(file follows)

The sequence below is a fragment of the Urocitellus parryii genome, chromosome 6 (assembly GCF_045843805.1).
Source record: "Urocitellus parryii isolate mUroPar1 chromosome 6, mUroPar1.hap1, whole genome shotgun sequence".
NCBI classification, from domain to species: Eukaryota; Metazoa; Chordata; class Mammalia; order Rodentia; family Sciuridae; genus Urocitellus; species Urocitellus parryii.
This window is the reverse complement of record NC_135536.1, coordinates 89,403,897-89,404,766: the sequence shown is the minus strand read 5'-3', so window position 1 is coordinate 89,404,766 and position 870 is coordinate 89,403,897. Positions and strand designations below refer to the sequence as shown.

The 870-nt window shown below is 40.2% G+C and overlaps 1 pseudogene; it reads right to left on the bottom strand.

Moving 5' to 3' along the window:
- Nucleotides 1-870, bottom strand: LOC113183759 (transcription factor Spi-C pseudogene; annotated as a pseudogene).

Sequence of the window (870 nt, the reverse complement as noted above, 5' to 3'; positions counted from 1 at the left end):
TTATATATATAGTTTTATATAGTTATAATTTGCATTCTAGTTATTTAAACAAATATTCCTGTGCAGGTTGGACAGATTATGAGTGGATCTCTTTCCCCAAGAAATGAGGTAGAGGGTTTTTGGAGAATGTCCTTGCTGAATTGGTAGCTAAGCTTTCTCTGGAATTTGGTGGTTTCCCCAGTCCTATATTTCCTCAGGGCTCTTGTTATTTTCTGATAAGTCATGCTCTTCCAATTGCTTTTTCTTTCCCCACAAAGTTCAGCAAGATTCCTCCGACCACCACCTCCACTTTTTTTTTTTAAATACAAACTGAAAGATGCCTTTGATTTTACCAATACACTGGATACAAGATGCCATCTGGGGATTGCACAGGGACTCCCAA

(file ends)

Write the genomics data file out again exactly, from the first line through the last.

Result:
The sequence below is a fragment of the Urocitellus parryii genome, chromosome 6 (assembly GCF_045843805.1).
Source record: "Urocitellus parryii isolate mUroPar1 chromosome 6, mUroPar1.hap1, whole genome shotgun sequence".
NCBI classification, from domain to species: Eukaryota; Metazoa; Chordata; class Mammalia; order Rodentia; family Sciuridae; genus Urocitellus; species Urocitellus parryii.
This window is the reverse complement of record NC_135536.1, coordinates 89,403,897-89,404,766: the sequence shown is the minus strand read 5'-3', so window position 1 is coordinate 89,404,766 and position 870 is coordinate 89,403,897. Positions and strand designations below refer to the sequence as shown.

The 870-nt window shown below is 40.2% G+C and overlaps 1 pseudogene; it reads right to left on the bottom strand.

Moving 5' to 3' along the window:
- Nucleotides 1-870, bottom strand: LOC113183759 (transcription factor Spi-C pseudogene; annotated as a pseudogene).

Sequence of the window (870 nt, the reverse complement as noted above, 5' to 3'; positions counted from 1 at the left end):
TTATATATATAGTTTTATATAGTTATAATTTGCATTCTAGTTATTTAAACAAATATTCCTGTGCAGGTTGGACAGATTATGAGTGGATCTCTTTCCCCAAGAAATGAGGTAGAGGGTTTTTGGAGAATGTCCTTGCTGAATTGGTAGCTAAGCTTTCTCTGGAATTTGGTGGTTTCCCCAGTCCTATATTTCCTCAGGGCTCTTGTTATTTTCTGATAAGTCATGCTCTTCCAATTGCTTTTTCTTTCCCCACAAAGTTCAGCAAGATTCCTCCGACCACCACCTCCACTTTTTTTTTTTAAATACAAACTGAAAGATGCCTTTGATTTTACCAATACACTGGATACAAGATGCCATCTGGGGATTGCACAGGGACTCCCAA